US Stocks Fall as Investors Weigh Trade Negotiations, Earnings


U.S. stocks slumped Tuesday as investors weighed global trade negotiations, central bank moves and the latest round of corporate earnings results.

The Dow Jones Industrial Average fell 239 points, or 1%, to 23924. The S&P 500 dropped 0.4%, and the technology-heavy Nasdaq Composite slipped less than 0.1%.

Shares of Pfizer dragged on the Dow, falling 3.9%, after the pharmaceutical giant reported revenue that fell short of estimates. McDonald’s wasn’t far behind, dropping 2.5% and giving back some of the prior session’s gains, after reporting on Monday global sales and profit growth in the first quarter that was overshadowed by a decline in U.S. customer visits.

In the broader S&P 500, shares of energy companies fell 1.3%, alongside crude oil, which declined 1.8% to $67.34 a barrel. Nine of the index’s 11 sectors were in the red.

Tapestry, known for the designer brand Coach, was another big mover, declining 13% after reporting weakness at its Stuart Weitzman shoe brand.

Apple and T-Mobile are both set to report results after the closing bell.

U.S. stocks eked out small gains in April on the back of strong corporate earnings after being rocked by a bout of volatility earlier in the year. Investors worried that higher inflation could lead central banks to tighten monetary policy faster than anticipated, while concerns about global trade frictions raised alarms about the global economy.

Late Monday, President

Donald Trump

gave the European Union and some nations outside the bloc an additional month to negotiate deals that would exempt them from U.S. steel and aluminum tariffs. The White House said broad tariffs of 25% on steel and 10% on aluminum—already in effect against China, Russia, Japan and others—won’t take effect for the EU on Tuesday as previously planned.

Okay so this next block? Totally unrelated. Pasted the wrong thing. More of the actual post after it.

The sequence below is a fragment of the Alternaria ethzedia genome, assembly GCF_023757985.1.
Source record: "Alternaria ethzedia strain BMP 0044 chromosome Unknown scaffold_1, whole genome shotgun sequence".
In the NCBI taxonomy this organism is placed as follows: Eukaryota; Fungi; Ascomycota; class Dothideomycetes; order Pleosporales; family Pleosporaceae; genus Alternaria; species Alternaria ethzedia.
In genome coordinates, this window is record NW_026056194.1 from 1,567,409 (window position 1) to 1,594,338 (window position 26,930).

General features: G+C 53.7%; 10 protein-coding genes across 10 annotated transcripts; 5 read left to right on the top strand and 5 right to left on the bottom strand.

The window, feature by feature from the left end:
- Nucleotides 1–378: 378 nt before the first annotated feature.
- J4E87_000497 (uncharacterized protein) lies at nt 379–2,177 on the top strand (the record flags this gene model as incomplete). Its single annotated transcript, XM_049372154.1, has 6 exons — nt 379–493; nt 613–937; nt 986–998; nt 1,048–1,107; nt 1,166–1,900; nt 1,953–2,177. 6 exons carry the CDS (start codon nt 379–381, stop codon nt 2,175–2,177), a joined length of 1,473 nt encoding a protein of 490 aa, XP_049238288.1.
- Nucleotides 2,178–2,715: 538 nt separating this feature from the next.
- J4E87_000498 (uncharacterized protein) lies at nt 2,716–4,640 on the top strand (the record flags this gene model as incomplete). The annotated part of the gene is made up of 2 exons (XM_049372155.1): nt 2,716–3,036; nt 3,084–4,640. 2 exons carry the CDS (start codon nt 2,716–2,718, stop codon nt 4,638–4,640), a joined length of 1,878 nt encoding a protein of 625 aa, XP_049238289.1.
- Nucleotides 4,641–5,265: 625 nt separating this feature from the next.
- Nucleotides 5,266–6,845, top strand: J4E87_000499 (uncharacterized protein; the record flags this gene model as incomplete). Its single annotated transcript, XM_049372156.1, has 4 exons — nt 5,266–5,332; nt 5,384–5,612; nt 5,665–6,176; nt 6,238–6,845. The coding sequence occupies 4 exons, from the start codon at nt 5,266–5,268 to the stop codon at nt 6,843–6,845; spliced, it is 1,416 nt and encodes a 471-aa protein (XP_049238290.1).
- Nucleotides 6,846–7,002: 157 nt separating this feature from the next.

“Trade issues and protectionist rhetoric aren’t constructive for markets as they could impact growth. But for now it doesn’t seem like it will boil over,” said

Eric Stein,

co-director of global income at Boston-based Eaton Vance.

Data released Monday showed that year-over-year inflation hit the Fed’s 2% target for the first time in over a year in March, a sign of strengthening U.S. inflation pressures that could encourage the central bank to continue lifting interest rates this year.

Traders were also looking ahead to a Federal Reserve meeting, which concludes Wednesday, where the U.S. central bank isn’t expected to announce any major policy moves.

“Markets will be looking for fresh clues about the pace of monetary policy tightening,” analysts at Rabobank wrote in a note to clients.

The dollar extended its gains after registering in April its largest one-month advance since late 2016. The WSJ Dollar Index, which tracks the dollar against a basket of 16 currencies, was up 0.6%.

The 10-year U.S. Treasury yield rose to 2.974% from 2.936%. Yields move inversely to prices.

The Stoxx Europe 600 slipped less than 0.1%. Many markets in Europe and Asia were closed for a holiday.

Stocks in Asia turned higher, although most markets in the region were closed for the Labor Day holiday. In Japan, the Nikkei Stock Average reversed modest early declines to end up 0.2%.

Write to Georgi Kantchev at georgi.kantchev@wsj.com



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